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DEC review of plan for boilers at Port of Albany inadequate

Saturday, February 22, 2014
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DEC review of plan for boilers at Port of Albany inadequate

The New York State Department of Environmental Conservation (DEC) held a community meeting at the Giffen Elementary School in Albany on Feb. 12 about a proposal by Global Companies LLC to install seven boilers at the Port of Albany to heat oil arriving via rail so it can more easily be pumped on to ships to be sent to refineries[Feb. 13 Gazette].

Hundreds attended, 63 spoke during the public portion of the meeting, and at least 10 departed before their names were called.

Many speakers complained that neither DEC nor Global Companies has yet answered the most basic questions they have posed including where all does the oil originate. Residents are concerned the oil contains explosive gasses and is or will be coming from the Alberta Tar Sands — some of the dirtiest oil on the planet.

At the meeting, two DEC representatives, including a deputy commissioner, said the DEC is conducting a “comprehensive review” of the Global Companies application. This is not correct. Last November the DEC issued a “negative declaration,” which means DEC had determined the project would not have a major impact on the environment and thus the applicant would not have to produce an environmental impact statement (EIS). A negative declaration greatly speeds the review process. An EIS includes a “scoping” process at which the public can identify any issues we think must be included in the EIS. DEC did not explain how it can conduct a comprehensive review without an EIS.

In late January, Gov. Andrew Cuomo ordered four state agencies to report back to him by the end of April on the state’s preparedness to respond to a rail, ship, or barge crude oil spill or a resulting fire. However, the negative declaration remained in place as of Feb. 18.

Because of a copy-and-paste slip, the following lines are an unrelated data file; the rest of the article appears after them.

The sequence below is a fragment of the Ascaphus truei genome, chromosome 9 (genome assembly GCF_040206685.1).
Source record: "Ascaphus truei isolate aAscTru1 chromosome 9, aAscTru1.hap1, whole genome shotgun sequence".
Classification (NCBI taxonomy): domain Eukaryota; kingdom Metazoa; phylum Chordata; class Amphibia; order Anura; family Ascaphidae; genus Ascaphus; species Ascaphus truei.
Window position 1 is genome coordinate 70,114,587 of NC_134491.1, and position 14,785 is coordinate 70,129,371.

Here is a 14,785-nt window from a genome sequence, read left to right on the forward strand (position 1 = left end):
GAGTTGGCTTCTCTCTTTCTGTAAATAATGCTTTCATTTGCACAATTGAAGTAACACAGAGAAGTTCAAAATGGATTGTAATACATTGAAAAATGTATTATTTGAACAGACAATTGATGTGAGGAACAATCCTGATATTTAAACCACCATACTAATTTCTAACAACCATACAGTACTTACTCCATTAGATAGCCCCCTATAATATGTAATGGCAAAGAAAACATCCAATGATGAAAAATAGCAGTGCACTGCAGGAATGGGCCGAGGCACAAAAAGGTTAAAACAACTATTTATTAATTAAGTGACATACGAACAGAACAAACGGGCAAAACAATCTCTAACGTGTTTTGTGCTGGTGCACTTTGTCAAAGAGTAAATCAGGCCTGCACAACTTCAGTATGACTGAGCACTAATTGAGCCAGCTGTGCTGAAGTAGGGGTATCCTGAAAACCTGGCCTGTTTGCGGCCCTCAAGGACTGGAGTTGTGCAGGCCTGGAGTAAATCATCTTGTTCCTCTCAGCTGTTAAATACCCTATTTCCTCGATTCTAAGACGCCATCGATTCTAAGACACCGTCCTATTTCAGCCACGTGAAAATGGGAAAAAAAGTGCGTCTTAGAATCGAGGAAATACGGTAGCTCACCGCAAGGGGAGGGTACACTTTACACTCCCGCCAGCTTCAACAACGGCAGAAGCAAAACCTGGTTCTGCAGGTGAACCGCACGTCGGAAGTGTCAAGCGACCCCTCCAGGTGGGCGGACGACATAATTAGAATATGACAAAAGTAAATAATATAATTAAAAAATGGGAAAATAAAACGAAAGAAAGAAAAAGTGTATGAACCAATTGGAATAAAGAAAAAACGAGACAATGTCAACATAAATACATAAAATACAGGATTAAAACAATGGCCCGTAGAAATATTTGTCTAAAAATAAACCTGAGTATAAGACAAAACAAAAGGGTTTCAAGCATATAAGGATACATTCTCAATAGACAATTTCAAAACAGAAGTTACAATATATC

A comprehensive review must include an airing of all the issues including transportation of the oil through the region into and out of the port. Some speakers at the meeting live in the South End of Albany within 100 feet of the oil trains. They are terrified about the huge and soaring volumes of gassy oil now passing through the port and aware (1) that most of the rail cars are not up to the latest standards; (2) of an oil train derailment and explosions in Quebec last June that destroyed a downtown and incinerated 47 people; (3) rail companies successfully resist safety upgrades; and (4) rail accidents are all too frequent.

At least 10 speakers demanded that DEC rescind the negative declaration, replace it with a positive declaration, and begin the formal EIS process.

Tom Ellis

Albany

Cuomo’s college for prisoners a lousy idea

Come on, what is Cuomo thinking of [Feb. 20 Gazette]? Wanting to give free education to the illegals and legalizing pot and now free college education to inmates.

Hello, Mr. Cuomo, if your going to give free education to anyone, it should be to our kids that are struggling to pay for the high cost of college. Why are you patronizing the inmates?

Most of them are back in jail after serving their sentence. They have enough luxuries as it is now. How do you plan on paying for this? I thought you were trying to lower the budget. Why are the Democrats trying to bleed the middle-class taxpayers? What about the kids in school? Isn’t their education more important?

Every time [Sen. Charles] Schumer or other senators talk, all I hear is more money.

James Maxfield

Scotia

*

Regarding New York state giving inmates a free college education: Gov. Cuomo, you should be ashamed of yourself [Feb. 20 Gazette]! Three square meals a day, cable TV, free around-the-clock health care at taxpayers’ expense isn’t enough?

What a slap in the face to every hard-working college student, parent and high school senior who is struggling to come up with a legal way to pay for college!

Perhaps now I will encourage my straight-A, law-abiding, [high school] senior to commit a crime so he, too, can receive a free college degree. As things stand, it may be the only way to afford it.

Gianna Smith

Rotterdam

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